A photograph is said to be overexposed if it is too light and the bright parts (highlights) are washed out and have lost their detail. Underexposed means the photo did not get enough light and the dark parts are blending together. Exposure is regulated by changing shutter speed, aperture and ISO. Luckily modern cameras have automatic metering sytems which adjust camera settings to make a proper exposure.
Exposure Compensation Value (EV)
Sometimes the cameras metering system doesn’t pick the exposure that you want. A common example of this is when the subject is backlit (there is a bright light such as the sun behind the subject). Most DSLR cameras allow exposure adjustments, usually denoted EV, in 1/3 increments. One full increment, also referred to as a stop, will double or half the light by selecting plus or minus respectively. In simple terms, +1 EV means the picture with be twice as bright and -1EV will be half as bright. EV adjustments can be made in shutter priority (Tv or S) and aperture priority (Av or A).
Lets use a real world example. Mr. and Mrs. Waffles are our love birds. They naughty little rascals, always making a mess and biting and chewing on everything, but they are cute and we love them. If I want to take a picture of them in the window sill, my metering system usually makes them too dark, because of the sunlight outside the window behind them. One option is to use a flash, which is what the automatic setting on the camera chooses. As you can see below, the flash is not a good option, since it makes the Waffles look like scared jailbirds!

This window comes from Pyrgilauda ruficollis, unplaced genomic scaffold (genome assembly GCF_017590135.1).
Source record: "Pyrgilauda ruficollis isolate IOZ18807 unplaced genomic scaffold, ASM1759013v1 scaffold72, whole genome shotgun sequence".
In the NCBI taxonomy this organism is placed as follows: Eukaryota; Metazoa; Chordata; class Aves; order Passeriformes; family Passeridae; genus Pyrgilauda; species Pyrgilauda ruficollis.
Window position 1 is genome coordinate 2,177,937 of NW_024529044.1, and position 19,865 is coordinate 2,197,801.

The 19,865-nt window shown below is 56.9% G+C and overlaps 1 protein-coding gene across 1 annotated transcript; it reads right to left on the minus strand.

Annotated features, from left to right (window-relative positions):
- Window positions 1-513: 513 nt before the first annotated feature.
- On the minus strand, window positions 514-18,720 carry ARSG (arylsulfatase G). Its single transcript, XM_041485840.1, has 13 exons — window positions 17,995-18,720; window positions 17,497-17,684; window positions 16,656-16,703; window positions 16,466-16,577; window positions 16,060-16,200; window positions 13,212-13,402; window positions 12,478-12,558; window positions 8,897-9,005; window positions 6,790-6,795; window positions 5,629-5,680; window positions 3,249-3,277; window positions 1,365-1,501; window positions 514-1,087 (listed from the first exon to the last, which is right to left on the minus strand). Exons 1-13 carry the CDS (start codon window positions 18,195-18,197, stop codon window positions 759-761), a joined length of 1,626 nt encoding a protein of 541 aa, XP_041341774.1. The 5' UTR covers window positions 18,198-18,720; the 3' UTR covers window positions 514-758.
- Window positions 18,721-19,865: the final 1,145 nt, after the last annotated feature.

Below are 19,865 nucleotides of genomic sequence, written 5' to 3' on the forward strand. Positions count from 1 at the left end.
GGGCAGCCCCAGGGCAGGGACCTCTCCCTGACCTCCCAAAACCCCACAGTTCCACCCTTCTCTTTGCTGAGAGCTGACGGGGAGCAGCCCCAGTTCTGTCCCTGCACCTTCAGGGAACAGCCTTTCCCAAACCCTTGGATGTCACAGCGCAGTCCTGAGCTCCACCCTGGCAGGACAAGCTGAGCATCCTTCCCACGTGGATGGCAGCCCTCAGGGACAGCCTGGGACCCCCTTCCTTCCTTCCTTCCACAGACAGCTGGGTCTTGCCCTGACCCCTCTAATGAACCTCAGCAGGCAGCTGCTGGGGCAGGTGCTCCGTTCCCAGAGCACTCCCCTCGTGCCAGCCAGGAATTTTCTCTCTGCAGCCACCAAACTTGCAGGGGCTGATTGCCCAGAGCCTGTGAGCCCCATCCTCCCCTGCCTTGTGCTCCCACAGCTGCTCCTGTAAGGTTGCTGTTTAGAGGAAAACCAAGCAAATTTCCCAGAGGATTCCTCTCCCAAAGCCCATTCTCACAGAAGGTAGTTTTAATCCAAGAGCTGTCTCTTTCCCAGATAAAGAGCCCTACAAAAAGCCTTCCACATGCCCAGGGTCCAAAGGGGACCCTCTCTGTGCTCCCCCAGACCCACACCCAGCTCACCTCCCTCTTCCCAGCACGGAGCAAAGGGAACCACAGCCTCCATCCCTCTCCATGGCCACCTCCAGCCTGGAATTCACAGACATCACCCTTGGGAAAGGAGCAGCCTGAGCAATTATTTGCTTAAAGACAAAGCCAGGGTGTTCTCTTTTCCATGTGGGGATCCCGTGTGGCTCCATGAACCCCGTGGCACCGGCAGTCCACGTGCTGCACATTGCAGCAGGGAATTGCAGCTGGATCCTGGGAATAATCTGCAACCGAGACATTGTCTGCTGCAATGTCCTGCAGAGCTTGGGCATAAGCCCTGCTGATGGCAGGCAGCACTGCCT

The flash created harsh shadows, so I decided to try a picture on aperture priority at f4. I chose f4 because if I opened the aperture too much the depth of field would be too thin, but if I closed the aperture too much, my shutter speed would be too slow to hand-hold the shot.
Here’s f4, 1/100th of a sec. ISO 200 no flash.
The picture has a good depth of field, a fast enough shutter speed, but its a little dark.
So I started to play with the EV. First is a picture with -1EV (minus makes the subject darker; I want it lighter, but this is an example). Since I am on aperture priority, the camera keeps the same aperture (f4) and ISO (200) but changes the shutter speed one stop to 1/200th of a sec.
Its obviously too dark, so lets go the opposite way (like we should have in the first place). +1EV changes the shutter speed to 1/50th of a sec.
This time the exposure is pretty good (the right brightness), but slowing the shutter speed to 1/50th of a sec. is to slow for these active little birds, so they are slightly blurred. To compensate for this I need to adjust aperture or ISO, click here to read further…
In the end I chose f4, 1/100th of a sec. ISO 400
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